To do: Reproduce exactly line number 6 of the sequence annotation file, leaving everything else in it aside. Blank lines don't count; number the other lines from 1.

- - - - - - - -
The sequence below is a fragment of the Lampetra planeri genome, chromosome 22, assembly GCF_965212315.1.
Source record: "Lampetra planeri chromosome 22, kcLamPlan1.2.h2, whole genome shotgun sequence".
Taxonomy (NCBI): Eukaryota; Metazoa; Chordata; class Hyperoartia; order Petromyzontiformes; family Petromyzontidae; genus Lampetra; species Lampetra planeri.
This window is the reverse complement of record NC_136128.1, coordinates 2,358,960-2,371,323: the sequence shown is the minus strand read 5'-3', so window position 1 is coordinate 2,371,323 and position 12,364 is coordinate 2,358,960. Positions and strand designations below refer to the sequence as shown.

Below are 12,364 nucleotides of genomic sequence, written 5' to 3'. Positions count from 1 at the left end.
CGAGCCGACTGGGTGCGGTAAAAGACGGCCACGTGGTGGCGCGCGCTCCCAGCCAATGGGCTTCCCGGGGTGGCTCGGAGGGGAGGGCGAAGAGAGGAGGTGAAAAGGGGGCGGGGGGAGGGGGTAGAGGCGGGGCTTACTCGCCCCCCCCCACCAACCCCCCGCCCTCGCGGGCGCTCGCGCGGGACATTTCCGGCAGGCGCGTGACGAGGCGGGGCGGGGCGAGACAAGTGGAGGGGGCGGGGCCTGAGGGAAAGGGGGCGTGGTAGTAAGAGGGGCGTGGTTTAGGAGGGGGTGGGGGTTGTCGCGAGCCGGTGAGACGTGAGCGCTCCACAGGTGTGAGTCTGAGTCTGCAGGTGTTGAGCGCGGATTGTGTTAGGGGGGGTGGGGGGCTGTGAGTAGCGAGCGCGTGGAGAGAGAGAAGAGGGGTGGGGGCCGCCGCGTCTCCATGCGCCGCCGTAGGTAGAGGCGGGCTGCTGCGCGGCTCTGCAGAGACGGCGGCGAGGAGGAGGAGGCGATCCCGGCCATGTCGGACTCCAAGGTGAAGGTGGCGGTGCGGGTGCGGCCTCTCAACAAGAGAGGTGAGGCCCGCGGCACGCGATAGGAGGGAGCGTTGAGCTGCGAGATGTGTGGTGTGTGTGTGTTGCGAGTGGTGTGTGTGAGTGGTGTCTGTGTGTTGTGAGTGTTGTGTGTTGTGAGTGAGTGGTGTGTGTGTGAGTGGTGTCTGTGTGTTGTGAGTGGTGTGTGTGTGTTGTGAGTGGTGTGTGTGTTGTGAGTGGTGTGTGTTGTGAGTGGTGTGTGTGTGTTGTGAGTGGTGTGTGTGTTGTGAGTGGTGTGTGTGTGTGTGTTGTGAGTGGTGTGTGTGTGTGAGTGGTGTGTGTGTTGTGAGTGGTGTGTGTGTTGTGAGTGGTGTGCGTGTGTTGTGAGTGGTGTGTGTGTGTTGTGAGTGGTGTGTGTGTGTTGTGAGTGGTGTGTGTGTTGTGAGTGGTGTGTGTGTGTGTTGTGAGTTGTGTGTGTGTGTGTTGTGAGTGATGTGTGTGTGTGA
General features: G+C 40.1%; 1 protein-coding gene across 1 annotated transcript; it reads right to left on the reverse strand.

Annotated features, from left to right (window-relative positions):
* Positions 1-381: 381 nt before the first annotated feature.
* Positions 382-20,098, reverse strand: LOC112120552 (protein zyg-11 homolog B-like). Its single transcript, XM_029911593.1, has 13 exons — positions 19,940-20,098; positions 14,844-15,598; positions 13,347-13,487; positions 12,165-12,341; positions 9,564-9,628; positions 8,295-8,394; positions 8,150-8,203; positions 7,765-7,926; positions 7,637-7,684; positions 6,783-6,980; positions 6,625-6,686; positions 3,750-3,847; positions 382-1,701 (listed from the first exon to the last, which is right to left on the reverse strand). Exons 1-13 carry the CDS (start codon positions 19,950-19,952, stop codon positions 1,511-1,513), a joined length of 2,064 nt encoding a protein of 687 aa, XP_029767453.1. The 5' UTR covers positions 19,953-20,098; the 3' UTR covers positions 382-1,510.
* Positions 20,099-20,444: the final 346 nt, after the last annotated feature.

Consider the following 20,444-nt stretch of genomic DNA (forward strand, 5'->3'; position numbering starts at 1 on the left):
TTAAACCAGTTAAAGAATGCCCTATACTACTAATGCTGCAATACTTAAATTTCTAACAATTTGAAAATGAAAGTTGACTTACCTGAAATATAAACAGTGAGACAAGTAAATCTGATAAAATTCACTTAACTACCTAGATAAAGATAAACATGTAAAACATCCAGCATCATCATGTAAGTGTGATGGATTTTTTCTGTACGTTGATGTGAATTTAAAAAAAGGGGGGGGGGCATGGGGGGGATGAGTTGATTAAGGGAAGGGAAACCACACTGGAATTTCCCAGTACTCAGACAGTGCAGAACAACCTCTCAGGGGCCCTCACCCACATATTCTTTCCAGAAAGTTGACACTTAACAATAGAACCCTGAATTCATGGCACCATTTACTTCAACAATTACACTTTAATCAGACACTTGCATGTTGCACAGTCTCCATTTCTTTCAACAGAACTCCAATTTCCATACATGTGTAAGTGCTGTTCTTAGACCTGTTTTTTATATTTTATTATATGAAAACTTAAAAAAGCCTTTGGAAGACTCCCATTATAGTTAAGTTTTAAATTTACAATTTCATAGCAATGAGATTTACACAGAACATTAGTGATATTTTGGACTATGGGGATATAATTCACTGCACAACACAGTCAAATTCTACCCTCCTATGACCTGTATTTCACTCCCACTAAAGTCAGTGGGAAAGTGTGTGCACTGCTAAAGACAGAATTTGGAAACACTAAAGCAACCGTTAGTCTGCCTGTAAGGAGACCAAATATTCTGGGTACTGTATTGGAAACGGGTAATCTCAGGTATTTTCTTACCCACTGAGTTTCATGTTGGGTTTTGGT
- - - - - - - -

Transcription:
CGAGCCGACTGGGTGCGGTAAAAGACGGCCACGTGGTGGCGCGCGCTCCCAGCCAATGGGCTTCCCGGGGTGGCTCGGAGGGGAGGGCGAAGAGAGGAGGTGAAAAGGGGGCGGGGGGAGGGGGTAGAGGCGGGGCTTACTCGCCCCCCCCCACCAACCCCCCGCCCTCGCGGGCGCTCGCGCGGGACATTTCCGGCAGGCGCGTGACGAGGCGGGGCGGGGCGAGACAAGTGGAGGGGGCGGGGCCTGAGGGAAAGGGGGCGTGGTAGTAAGAGGGGCGTGGTTTAGGAGGGGGTGGGGGTTGTCGCGAGCCGGTGAGACGTGAGCGCTCCACAGGTGTGAGTCTGAGTCTGCAGGTGTTGAGCGCGGATTGTGTTAGGGGGGGTGGGGGGCTGTGAGTAGCGAGCGCGTGGAGAGAGAGAAGAGGGGTGGGGGCCGCCGCGTCTCCATGCGCCGCCGTAGGTAGAGGCGGGCTGCTGCGCGGCTCTGCAGAGACGGCGGCGAGGAGGAGGAGGCGATCCCGGCCATGTCGGACTCCAAGGTGAAGGTGGCGGTGCGGGTGCGGCCTCTCAACAAGAGAGGTGAGGCCCGCGGCACGCGATAGGAGGGAGCGTTGAGCTGCGAGATGTGTGGTGTGTGTGTGTTGCGAGTGGTGTGTGTGAGTGGTGTCTGTGTGTTGTGAGTGTTGTGTGTTGTGAGTGAGTGGTGTGTGTGTGAGTGGTGTCTGTGTGTTGTGAGTGGTGTGTGTGTGTTGTGAGTGGTGTGTGTGTTGTGAGTGGTGTGTGTTGTGAGTGGTGTGTGTGTGTTGTGAGTGGTGTGTGTGTTGTGAGTGGTGTGTGTGTGTGTGTTGTGAGTGGTGTGTGTGTGTGAGTGGTGTGTGTGTTGTGAGTGGTGTGTGTGTTGTGAGTGGTGTGCGTGTGTTGTGAGTGGTGTGTGTGTGTTGTGAGTGGTGTGTGTGTGTTGTGAGTGGTGTGTGTGTTGTGAGTGGTGTGTGTGTGTGTTGTGAGTTGTGTGTGTGTGTGTTGTGAGTGATGTGTGTGTGTGA